01-Aug-69    CALLIES TOMMY L.                      USAF     (Photo)

11-Mar-68    CALLOWAY PORTER E.                ARMY

29-Jul-66      CAMERON VIRGIL KING               USN

29-Jan-69     CAMPBELL WILLIAM E.               USAF

29-Apr-75     CANTON SUZAN                           CIV        Left Saigon 08/76

14-Jan-67     CANUP FRANKLIN H. JR.            USN

07-Dec-66     CARLSON JOHN WERNER          USAF

13-Feb-67     CARLSON PAUL V.                      USN

17-Apr-67     CARLTON JAMES E.                    USMC

05-APR-70   CARON GILLES                             CIV

06-Mar-67    CARPENTER HOWARD B.            ARMY

06-Jul-71      CARR DONALD G.                       ARMY

02-Nov-69    CARROLL PATRICK H.                USAF

28-Aug-66    CARTER DENNIS R.                     USMC

24-Apr-72     CARTER GEORGE W.                  ARMY

26-Jan-71     CARTER GERALD LYNN             USN

10-Nov-66     CARTER WILLIAM T.                  USN

31-Jan-71     CARTWRIGHT PATRICK G.        USN

10-Apr-68      CARVER HARRY F.                    ARMY

23-Jun-68     CASEY DONALD F.                    USAF

15-Jul-67      CASSELL ROBIN B.                   USN

27-Apr-67     CASTRO REINALDO ANTONIO USMC

25-Feb-66     CAUSEY JOHN BERNAND        USAF

28-Jun-66     CAVALLI ANTHONY FRANK    USAF

04-Nov-69    CAVENDER JAMES R.               ARMY   Remains of other crew recovered

12-Nov-67    CAYCE JOHN D.                        USN

21-Sep-69     CECIL ALAN B.                         ARMY

20-Apr-68     CESTARE JOSEPH ANGELO    USMC

24-Apr-71     CHAMPION JAMES A.               ARMY

25-Sep-72     CHAN PETER                                USN        Fell Overboard/Oriskany

06-Feb-68     CHAPA ARMANDO JR.            USN

18-Feb-69     CHAPMAN RODNEY M.           USN

21-Mar-67    CHARVET PAUL CLAUDE        USN

30-Jul-70      CHAVEZ GARY A.                    USAF

28-May-71   CHAVIRA STEPHEN                  ARMY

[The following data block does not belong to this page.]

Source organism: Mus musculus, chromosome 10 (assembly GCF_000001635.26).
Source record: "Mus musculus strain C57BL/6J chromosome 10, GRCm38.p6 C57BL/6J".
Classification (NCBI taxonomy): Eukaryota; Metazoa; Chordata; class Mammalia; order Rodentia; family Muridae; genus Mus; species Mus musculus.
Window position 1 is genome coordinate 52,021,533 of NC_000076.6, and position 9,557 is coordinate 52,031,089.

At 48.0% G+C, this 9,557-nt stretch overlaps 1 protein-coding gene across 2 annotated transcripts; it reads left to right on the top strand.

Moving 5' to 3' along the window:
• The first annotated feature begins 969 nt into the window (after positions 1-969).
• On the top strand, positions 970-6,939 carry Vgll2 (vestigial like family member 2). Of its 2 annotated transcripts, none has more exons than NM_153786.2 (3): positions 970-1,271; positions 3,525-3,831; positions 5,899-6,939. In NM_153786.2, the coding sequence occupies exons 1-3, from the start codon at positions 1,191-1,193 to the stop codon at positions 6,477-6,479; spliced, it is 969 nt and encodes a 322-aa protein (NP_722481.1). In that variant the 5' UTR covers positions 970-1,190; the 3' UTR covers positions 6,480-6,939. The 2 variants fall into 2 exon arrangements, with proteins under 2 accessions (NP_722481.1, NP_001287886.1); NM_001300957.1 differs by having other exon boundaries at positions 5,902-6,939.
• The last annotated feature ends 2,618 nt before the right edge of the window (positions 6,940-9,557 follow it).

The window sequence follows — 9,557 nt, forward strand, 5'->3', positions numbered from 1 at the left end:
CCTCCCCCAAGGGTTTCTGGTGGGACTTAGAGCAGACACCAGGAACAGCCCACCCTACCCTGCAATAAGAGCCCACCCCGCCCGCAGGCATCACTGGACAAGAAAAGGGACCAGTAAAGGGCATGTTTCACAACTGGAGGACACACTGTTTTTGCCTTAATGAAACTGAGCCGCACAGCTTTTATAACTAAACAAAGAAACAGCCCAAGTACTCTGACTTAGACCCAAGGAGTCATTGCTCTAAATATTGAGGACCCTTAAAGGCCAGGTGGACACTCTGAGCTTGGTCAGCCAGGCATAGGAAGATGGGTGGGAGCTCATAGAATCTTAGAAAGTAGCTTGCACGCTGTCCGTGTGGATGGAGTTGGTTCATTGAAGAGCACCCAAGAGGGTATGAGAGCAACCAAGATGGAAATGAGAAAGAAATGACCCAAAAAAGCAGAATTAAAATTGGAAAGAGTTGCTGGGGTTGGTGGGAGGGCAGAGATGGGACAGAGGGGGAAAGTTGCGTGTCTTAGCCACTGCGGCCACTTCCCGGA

27-Dec-72     CHIPMAN RALPH J.                USMC

11-Jun-67     CHOMEL CHARLES D.            USMC

22-Apr-68     CHOMYK WILLIAM                  USAF

03-Apr-72     CHRISTENSEN ALLEN D.        ARMY

13-Apr-72     CHRISTENSEN JOHN MICHAE   USMC

01-Mar-66    CHRISTENSEN WILLIAM M.        USN

02-Jun-65     CHRISTIAN DAVID M.                 USN        Remains Returned 04/10/86 – Id Questioned

18-Mar-75     CHRISTIAN GEORGE A.             CIV        Left Saigon 08/75

11-Jun-67     CHRISTIE DENNIS R.                  USMC

21-Jan-73     CHRISTOPHERSEN KEITH A.     USN

29-Apr-75     CHUNG YEN BINH                       CIV        Left Saigon 08/76

03-May-70   CHURCHILL CARL R.                  USAF

30-Mar-68    CICHON WALTER A.                   ARMY

01-Jan-69     CLACK CECIL J.                        ARMY

26-Jul-67      CLAFLIN RICHARD AMES        USAF

21-Apr-78     CLARK JAMES W.                     CIV        Phnom Phenh Jail until 11/78

15-Dec-65     CLARK JERRY P.                      ARMY

18-Oct-66     CLARK LAWRENCE                  USAF

24-Oct-67     CLARK RICHARD C.                 USN

14-Feb-69     CLARK STANLEY S.                USAF

03-May-68    CLARK STEPHEN W.               USMC

13-Dec-68     CLARKE FRED L.                    USAF

16-Oct-67     CLARKE GEORGE W.              USAF     (Photo)

09-Nov-67    CLAY EUGENE L.                     USAF

03-May-68   CLEM THOMAS D.                    USMC

22-Mar-71    CLEVE REGINALD D.               ARMY

05-FEB-68   CLEVER LOUIS J.                     USAF     Not on Official DIA list

18-Sep-69     CLINE CURTIS R.                    ARMY

11-Jun-67     CLINTON DEAN E.                  ARMY